Dr. Loving wants to let you in on a little secret: most cavities are preventable!!
Sometimes just a simple change in our habits can mean a total shift in our overall risk for getting decay.
At each appointment, we will complete what is called a Caries Risk Assessment for your child. Though important, studies have shown that plaque removal through brushing and flossing alone is not the only driving force in the cavity process. Proper diet and eating habits, fluoride exposure and regular dental check ups are all considered risk factors. At Loving Pediatric Dentistry, we partner with our parents and focus on individual preventative needs for a more thorough and personalized approach to your dental care.
Along with oral hygiene instructions, your child will leave with a “homework task” to work on over the next 6 months. Our goal is to build on a lifetime full of good habits!
Ideas to consider:
Good Oral Hygiene
This of course is the most important step in prevention. With proper oral hygiene techniques, you can effectively remove bacteria and left over food particles. If we are leaving bacteria to grow and thrive in our mouth by not brushing, eventually the “bad” bacteria can take over and start causing cavities.
For infants, use wet gauze or a clean washcloth to remove plaque from the newly erupted teeth and gums. Never put your child to bed with a bottle filled with anything other than water once the teeth erupt!! If breastfeeding after 12 months, wipe out the last sip of milk from the child’s mouth before putting them down. Breast milk has lots of sugar in it and though natural, can still contribute to tooth decay.
For older children, brush two times a day: morning and night. Toothpaste can be any flavor or kind you like, just make sure it has fluoride. If using fluoride under the age of 3 (or before spitting), the AAPD recommends just a smear or rice-sized amount; a pea- sized amount for children aged 3-6 years.
Balance Healthy Diet
Dietary choices affect not only oral health, but also general health and well-being. Children should eat a variety of foods from the five major food groups.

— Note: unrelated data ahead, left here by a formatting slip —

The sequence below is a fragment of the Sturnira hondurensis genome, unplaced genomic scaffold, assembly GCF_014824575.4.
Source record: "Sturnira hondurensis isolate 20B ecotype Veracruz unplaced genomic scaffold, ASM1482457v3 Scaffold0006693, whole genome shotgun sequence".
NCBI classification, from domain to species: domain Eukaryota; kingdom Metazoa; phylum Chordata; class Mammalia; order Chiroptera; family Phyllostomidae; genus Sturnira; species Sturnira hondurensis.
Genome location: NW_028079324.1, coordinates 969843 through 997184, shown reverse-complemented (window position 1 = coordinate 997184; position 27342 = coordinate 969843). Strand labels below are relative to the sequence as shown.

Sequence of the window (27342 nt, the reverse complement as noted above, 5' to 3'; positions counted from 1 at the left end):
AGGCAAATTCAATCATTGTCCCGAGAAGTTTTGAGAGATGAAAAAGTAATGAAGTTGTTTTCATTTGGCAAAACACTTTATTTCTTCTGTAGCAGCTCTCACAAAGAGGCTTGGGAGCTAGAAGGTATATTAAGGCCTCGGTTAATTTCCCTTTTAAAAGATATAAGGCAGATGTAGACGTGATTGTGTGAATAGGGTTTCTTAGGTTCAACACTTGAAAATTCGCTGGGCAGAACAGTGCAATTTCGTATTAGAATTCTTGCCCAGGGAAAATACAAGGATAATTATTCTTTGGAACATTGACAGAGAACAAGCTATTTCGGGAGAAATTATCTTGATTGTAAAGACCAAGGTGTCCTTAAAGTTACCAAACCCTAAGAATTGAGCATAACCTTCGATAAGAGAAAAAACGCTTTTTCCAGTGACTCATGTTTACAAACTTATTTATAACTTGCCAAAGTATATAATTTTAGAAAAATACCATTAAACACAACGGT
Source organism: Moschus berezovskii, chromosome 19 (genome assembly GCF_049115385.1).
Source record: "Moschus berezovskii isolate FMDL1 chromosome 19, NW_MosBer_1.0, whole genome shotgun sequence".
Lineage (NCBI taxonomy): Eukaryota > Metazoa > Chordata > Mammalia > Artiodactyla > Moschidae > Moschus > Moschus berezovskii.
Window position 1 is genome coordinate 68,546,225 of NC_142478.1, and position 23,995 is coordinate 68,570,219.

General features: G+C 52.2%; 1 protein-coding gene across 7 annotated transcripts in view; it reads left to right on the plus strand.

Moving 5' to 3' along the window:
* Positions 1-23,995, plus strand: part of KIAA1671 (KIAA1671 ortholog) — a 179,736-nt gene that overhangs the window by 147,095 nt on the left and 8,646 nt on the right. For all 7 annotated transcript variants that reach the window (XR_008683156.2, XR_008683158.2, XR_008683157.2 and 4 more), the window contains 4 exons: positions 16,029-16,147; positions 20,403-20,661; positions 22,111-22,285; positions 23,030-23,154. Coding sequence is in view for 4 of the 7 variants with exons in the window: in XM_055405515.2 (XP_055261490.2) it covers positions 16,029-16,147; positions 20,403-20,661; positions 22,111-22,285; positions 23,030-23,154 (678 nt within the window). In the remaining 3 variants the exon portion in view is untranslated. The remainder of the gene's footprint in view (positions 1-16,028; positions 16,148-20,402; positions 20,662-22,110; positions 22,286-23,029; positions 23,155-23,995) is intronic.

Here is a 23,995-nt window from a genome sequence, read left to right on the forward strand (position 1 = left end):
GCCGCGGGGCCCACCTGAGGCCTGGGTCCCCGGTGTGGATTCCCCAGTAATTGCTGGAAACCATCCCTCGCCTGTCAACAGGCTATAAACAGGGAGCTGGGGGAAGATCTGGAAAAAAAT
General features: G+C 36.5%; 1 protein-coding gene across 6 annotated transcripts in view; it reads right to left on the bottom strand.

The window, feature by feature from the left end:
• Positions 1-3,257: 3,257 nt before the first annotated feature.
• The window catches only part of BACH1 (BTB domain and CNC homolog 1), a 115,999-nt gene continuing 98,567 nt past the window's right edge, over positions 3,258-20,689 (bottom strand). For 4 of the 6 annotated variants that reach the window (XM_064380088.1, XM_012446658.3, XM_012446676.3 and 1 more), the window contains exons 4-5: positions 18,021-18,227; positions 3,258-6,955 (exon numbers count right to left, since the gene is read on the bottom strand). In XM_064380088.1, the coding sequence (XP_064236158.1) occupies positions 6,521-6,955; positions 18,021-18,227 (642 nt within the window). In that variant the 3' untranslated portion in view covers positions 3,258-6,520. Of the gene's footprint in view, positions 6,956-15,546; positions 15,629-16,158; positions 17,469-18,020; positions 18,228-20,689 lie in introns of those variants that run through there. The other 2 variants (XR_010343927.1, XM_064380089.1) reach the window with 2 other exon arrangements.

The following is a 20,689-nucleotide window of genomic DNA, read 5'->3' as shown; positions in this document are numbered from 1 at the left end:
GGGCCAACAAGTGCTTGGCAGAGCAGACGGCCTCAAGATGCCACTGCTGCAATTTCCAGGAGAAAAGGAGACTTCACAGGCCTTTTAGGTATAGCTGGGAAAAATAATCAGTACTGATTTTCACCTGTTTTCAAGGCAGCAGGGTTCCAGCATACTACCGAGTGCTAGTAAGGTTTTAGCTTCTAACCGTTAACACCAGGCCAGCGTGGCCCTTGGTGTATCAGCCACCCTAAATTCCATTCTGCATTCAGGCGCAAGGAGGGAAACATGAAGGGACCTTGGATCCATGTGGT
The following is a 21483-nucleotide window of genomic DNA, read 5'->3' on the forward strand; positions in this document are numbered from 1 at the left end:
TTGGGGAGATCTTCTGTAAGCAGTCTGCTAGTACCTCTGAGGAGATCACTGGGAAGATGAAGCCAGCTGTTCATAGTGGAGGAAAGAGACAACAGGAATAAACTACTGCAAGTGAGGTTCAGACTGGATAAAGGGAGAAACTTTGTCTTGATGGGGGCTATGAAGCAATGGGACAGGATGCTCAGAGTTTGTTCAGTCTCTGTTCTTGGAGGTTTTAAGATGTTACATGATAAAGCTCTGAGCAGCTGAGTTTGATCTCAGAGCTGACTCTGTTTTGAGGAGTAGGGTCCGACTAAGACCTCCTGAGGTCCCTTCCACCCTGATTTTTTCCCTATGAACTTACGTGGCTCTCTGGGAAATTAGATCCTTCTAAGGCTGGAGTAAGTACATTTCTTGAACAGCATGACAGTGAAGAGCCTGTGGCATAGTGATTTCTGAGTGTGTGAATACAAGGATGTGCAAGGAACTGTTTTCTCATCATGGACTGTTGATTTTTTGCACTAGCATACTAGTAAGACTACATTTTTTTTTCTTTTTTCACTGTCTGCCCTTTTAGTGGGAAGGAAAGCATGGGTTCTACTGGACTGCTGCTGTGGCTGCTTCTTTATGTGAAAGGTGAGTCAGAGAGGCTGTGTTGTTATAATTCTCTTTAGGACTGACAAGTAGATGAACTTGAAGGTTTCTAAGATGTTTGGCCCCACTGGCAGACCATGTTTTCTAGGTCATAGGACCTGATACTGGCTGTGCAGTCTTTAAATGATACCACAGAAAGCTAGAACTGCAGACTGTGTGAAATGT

Watch the type and number of snacks containing sugar you are letting them eat. Sticky foods and sour candy like gummy fruit snacks and taffy should be avoided and only given as a rare, special treat.
Foods high in protein and arginine, such as nuts and cheese, have been found to decrease caries risk.
Regular Office Visits
Patients change so much while growing, and these changes are taking place in the mouth, too. New teeth, loose teeth, braces, thumb sucking, wisdom teeth.. so many things to consider! Establishing a dental home by 1 year of age is encouraged by the American Academy of Pediatric Dentistry. We like seeing our patients the recommended every 6 months in order to grow and keep up with them.
A sealant is a clear plastic material that is applied to the biting surfaces of the back teeth. The sealant acts as a barrier to food, plaque and acid, protecting these areas of the teeth. It also assists in making the tooth more cleanable by the toothbrush bristles. See the before and after pictures below:
Fluoride is arguably one the most studied elements due to its beneficial affect on teeth. In proper amounts, fluoride can act to strengthen enamel and make teeth less susceptible to tooth decay. Too much or too little can be detrimental to the teeth. Excessive fluoride ingestion by preschool aged children can lead to dental fluorosis, an undesireable white to brown chalky appearance of the permanent teeth. We can discuss sources of fluoride in the diet, how to properly use toothpaste, and even test your drinking water to decrease the risk of overexposure.